There’s so much amazing talent on the comedy circuit at the moment. Just recently at a festival in Melbourne, it was evident that there’s a lot of competition out there – you just have to up your game every single time you’re on stage. Take Rob Hunter … he looks like he’s just entered high school! He’s a beautiful looking guy, he’s a beautiful person, very approachable, quiet and unassuming, but he gets on stage and just blows it up!

I’m in the car right now travelling with this group of comedians, and I just have to have my game at an A-level …

So, what’s it like travelling with a whole heap of other comedians in a confined space? Is “fun” the right word?

It is fun, because they’re all smart as s*#t, so it makes you work harder to be smarter. And I hate that! We were talking about that yesterday. They’re all intellectuals, all witty and smart, and you’re thinking in your head all the time, “Don’t say the wrong thing, or you’ll look like an F*$#wit.” You have to be as witty as them! But you know what? It helps you become a better comedian.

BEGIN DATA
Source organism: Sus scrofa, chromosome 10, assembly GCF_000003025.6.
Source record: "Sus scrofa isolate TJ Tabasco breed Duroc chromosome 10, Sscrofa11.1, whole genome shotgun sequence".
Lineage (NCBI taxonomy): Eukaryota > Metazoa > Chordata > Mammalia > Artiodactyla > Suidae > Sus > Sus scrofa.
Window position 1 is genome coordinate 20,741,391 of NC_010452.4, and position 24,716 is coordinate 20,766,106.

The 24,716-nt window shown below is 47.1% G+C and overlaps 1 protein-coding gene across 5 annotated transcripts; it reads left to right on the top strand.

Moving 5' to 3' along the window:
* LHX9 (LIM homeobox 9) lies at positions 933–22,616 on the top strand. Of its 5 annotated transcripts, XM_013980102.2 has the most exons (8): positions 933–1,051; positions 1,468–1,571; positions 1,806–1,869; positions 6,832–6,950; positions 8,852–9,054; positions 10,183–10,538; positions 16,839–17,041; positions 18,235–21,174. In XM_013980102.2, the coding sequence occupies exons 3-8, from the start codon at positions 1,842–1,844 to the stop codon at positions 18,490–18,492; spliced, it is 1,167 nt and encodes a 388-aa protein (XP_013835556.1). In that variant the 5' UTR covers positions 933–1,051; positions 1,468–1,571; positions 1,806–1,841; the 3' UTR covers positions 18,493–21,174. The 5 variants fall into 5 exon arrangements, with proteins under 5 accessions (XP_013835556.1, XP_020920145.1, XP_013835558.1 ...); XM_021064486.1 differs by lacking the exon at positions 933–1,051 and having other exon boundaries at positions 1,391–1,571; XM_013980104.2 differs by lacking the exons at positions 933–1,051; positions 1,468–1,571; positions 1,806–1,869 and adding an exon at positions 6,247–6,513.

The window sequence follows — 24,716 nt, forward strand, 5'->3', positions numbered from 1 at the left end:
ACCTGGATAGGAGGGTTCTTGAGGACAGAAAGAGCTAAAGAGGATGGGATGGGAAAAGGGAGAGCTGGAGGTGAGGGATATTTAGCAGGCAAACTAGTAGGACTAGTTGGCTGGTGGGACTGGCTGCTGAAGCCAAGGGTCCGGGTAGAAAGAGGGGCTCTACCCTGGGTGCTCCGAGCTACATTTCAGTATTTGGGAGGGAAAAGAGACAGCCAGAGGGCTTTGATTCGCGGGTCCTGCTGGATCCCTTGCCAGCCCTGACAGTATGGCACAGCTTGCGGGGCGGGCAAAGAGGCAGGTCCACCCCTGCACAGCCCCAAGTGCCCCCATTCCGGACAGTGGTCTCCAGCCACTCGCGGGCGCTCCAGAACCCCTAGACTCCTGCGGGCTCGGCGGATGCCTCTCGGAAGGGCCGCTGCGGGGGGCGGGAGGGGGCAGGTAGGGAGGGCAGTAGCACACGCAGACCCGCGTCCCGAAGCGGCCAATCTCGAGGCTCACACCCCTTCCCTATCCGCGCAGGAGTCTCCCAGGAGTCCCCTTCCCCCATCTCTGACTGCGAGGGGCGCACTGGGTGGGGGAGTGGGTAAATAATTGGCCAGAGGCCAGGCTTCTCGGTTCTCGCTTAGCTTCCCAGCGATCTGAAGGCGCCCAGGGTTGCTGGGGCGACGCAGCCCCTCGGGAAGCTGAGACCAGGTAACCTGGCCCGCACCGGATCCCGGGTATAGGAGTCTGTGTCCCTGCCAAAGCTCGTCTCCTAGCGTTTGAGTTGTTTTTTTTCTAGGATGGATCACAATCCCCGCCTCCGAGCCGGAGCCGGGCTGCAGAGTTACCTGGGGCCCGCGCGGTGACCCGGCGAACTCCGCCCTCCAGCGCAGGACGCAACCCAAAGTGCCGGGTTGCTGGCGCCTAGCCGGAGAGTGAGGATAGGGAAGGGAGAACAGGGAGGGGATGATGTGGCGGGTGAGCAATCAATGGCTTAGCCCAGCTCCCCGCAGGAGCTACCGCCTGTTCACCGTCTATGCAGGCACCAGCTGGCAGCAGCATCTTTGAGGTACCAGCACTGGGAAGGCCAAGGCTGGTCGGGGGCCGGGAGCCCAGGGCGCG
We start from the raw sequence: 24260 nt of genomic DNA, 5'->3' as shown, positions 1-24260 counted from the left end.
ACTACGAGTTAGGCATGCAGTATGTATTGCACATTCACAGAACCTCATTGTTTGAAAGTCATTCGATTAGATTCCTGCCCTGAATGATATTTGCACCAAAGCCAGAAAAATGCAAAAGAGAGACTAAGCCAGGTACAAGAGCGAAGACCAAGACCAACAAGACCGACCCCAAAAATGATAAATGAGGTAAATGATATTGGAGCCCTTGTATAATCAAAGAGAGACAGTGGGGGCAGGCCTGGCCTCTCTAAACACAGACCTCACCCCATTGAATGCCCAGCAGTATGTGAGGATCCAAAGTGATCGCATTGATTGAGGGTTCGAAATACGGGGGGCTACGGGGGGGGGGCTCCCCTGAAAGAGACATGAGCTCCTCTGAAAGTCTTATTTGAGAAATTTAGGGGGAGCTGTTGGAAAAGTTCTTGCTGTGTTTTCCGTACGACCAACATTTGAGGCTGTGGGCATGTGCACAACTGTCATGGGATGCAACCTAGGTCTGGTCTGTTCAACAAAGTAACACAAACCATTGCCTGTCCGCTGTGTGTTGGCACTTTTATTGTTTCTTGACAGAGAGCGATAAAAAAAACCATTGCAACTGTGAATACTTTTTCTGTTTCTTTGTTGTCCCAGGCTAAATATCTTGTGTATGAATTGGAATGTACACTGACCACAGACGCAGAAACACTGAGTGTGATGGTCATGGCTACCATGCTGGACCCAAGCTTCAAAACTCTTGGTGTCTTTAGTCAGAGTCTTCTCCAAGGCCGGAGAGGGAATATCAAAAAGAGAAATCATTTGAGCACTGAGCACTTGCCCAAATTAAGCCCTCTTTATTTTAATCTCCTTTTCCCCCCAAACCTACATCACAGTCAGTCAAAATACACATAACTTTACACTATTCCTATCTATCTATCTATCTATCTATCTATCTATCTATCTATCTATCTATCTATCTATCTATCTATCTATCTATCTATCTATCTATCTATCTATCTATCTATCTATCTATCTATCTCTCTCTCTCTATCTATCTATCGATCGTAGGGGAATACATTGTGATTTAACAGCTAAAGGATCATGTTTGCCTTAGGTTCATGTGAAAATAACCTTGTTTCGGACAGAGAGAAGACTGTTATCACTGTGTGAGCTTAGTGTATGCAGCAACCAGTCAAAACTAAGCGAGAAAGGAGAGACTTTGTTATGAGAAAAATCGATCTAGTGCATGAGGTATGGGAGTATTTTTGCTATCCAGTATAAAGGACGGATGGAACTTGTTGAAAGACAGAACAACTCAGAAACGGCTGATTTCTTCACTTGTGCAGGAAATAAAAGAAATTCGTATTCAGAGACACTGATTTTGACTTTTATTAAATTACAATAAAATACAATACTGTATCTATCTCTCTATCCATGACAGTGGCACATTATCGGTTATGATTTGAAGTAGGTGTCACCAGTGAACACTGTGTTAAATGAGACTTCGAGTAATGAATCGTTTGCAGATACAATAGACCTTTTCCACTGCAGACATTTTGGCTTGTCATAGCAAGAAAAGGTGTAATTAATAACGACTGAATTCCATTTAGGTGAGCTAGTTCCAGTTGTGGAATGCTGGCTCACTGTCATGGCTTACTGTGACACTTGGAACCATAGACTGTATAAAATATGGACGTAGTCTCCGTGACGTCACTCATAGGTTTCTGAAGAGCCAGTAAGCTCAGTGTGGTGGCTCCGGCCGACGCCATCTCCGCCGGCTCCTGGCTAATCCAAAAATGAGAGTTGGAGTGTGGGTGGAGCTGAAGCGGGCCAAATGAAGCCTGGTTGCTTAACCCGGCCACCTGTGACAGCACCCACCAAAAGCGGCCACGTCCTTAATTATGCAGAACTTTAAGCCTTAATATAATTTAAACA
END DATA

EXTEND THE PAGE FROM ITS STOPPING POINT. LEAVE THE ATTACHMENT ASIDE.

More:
Ever since I started going on roadshows, I realised I’d finally found my people, because you can do anything you want, and they’re pretty well not fazed by whatever you do. Even with your mates, they’ll be like, “What are you doin’ that for! You shouldn’t be trying to piggyback that old lady in public!” Whereas, if you do that in front of a group of comedians, they say, “Yeah, that’s a hit, man – do that on stage!” Everything can be made fun of, or become a comedy bit or be used on stage.

There’s comedy in everything. That’s the beauty of being around comedians all the time – you realise how much fun there is out there and how many things can be targeted.

You mentioned you don’t do too many things in your home town, but you’re going to be up on stage at both the Glasshouse in Port Macquarie and the MEC in Taree. How much are you looking forward to that?